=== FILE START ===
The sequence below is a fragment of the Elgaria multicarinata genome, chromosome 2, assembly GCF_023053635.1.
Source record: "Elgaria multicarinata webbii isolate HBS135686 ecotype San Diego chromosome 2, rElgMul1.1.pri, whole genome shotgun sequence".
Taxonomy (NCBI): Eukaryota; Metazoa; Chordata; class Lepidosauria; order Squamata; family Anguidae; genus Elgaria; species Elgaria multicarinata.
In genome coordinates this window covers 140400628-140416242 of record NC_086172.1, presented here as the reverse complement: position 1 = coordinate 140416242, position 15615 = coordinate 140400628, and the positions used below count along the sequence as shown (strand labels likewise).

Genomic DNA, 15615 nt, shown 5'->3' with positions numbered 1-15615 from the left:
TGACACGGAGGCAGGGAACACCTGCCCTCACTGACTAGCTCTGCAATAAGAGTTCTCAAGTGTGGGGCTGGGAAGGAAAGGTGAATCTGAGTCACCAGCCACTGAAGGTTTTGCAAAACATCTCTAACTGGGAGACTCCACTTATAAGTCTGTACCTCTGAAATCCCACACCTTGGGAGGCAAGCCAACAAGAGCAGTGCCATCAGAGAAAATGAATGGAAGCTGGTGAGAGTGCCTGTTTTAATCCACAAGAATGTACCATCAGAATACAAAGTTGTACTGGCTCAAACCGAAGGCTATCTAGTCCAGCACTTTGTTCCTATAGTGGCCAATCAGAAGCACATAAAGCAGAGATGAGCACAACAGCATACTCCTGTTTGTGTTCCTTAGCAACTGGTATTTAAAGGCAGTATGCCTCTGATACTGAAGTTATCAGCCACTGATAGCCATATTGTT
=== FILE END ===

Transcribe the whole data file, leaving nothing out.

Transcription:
The sequence below is a fragment of the Elgaria multicarinata genome, chromosome 2, assembly GCF_023053635.1.
Source record: "Elgaria multicarinata webbii isolate HBS135686 ecotype San Diego chromosome 2, rElgMul1.1.pri, whole genome shotgun sequence".
Taxonomy (NCBI): Eukaryota; Metazoa; Chordata; class Lepidosauria; order Squamata; family Anguidae; genus Elgaria; species Elgaria multicarinata.
In genome coordinates this window covers 140400628-140416242 of record NC_086172.1, presented here as the reverse complement: position 1 = coordinate 140416242, position 15615 = coordinate 140400628, and the positions used below count along the sequence as shown (strand labels likewise).

Genomic DNA, 15615 nt, shown 5'->3' with positions numbered 1-15615 from the left:
TGACACGGAGGCAGGGAACACCTGCCCTCACTGACTAGCTCTGCAATAAGAGTTCTCAAGTGTGGGGCTGGGAAGGAAAGGTGAATCTGAGTCACCAGCCACTGAAGGTTTTGCAAAACATCTCTAACTGGGAGACTCCACTTATAAGTCTGTACCTCTGAAATCCCACACCTTGGGAGGCAAGCCAACAAGAGCAGTGCCATCAGAGAAAATGAATGGAAGCTGGTGAGAGTGCCTGTTTTAATCCACAAGAATGTACCATCAGAATACAAAGTTGTACTGGCTCAAACCGAAGGCTATCTAGTCCAGCACTTTGTTCCTATAGTGGCCAATCAGAAGCACATAAAGCAGAGATGAGCACAACAGCATACTCCTGTTTGTGTTCCTTAGCAACTGGTATTTAAAGGCAGTATGCCTCTGATACTGAAGTTATCAGCCACTGATAGCCATATTGTT